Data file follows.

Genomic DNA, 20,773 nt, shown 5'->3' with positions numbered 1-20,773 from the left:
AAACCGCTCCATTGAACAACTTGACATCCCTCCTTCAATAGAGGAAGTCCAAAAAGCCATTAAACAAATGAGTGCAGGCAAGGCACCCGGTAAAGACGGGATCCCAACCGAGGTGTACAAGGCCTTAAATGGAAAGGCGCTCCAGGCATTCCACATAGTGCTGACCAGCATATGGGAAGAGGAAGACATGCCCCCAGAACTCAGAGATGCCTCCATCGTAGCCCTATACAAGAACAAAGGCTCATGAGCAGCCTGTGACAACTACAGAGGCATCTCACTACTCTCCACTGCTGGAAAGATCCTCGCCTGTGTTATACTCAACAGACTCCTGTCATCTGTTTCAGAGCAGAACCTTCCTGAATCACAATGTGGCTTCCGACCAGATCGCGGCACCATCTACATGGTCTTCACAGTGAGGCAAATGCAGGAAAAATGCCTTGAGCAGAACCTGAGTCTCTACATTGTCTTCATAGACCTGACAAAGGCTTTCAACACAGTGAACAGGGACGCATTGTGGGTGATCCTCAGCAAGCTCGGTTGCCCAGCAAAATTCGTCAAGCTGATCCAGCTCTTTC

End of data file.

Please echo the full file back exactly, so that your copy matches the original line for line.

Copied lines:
Genomic DNA, 20,773 nt, shown 5'->3' with positions numbered 1-20,773 from the left:
AAACCGCTCCATTGAACAACTTGACATCCCTCCTTCAATAGAGGAAGTCCAAAAAGCCATTAAACAAATGAGTGCAGGCAAGGCACCCGGTAAAGACGGGATCCCAACCGAGGTGTACAAGGCCTTAAATGGAAAGGCGCTCCAGGCATTCCACATAGTGCTGACCAGCATATGGGAAGAGGAAGACATGCCCCCAGAACTCAGAGATGCCTCCATCGTAGCCCTATACAAGAACAAAGGCTCATGAGCAGCCTGTGACAACTACAGAGGCATCTCACTACTCTCCACTGCTGGAAAGATCCTCGCCTGTGTTATACTCAACAGACTCCTGTCATCTGTTTCAGAGCAGAACCTTCCTGAATCACAATGTGGCTTCCGACCAGATCGCGGCACCATCTACATGGTCTTCACAGTGAGGCAAATGCAGGAAAAATGCCTTGAGCAGAACCTGAGTCTCTACATTGTCTTCATAGACCTGACAAAGGCTTTCAACACAGTGAACAGGGACGCATTGTGGGTGATCCTCAGCAAGCTCGGTTGCCCAGCAAAATTCGTCAAGCTGATCCAGCTCTTTC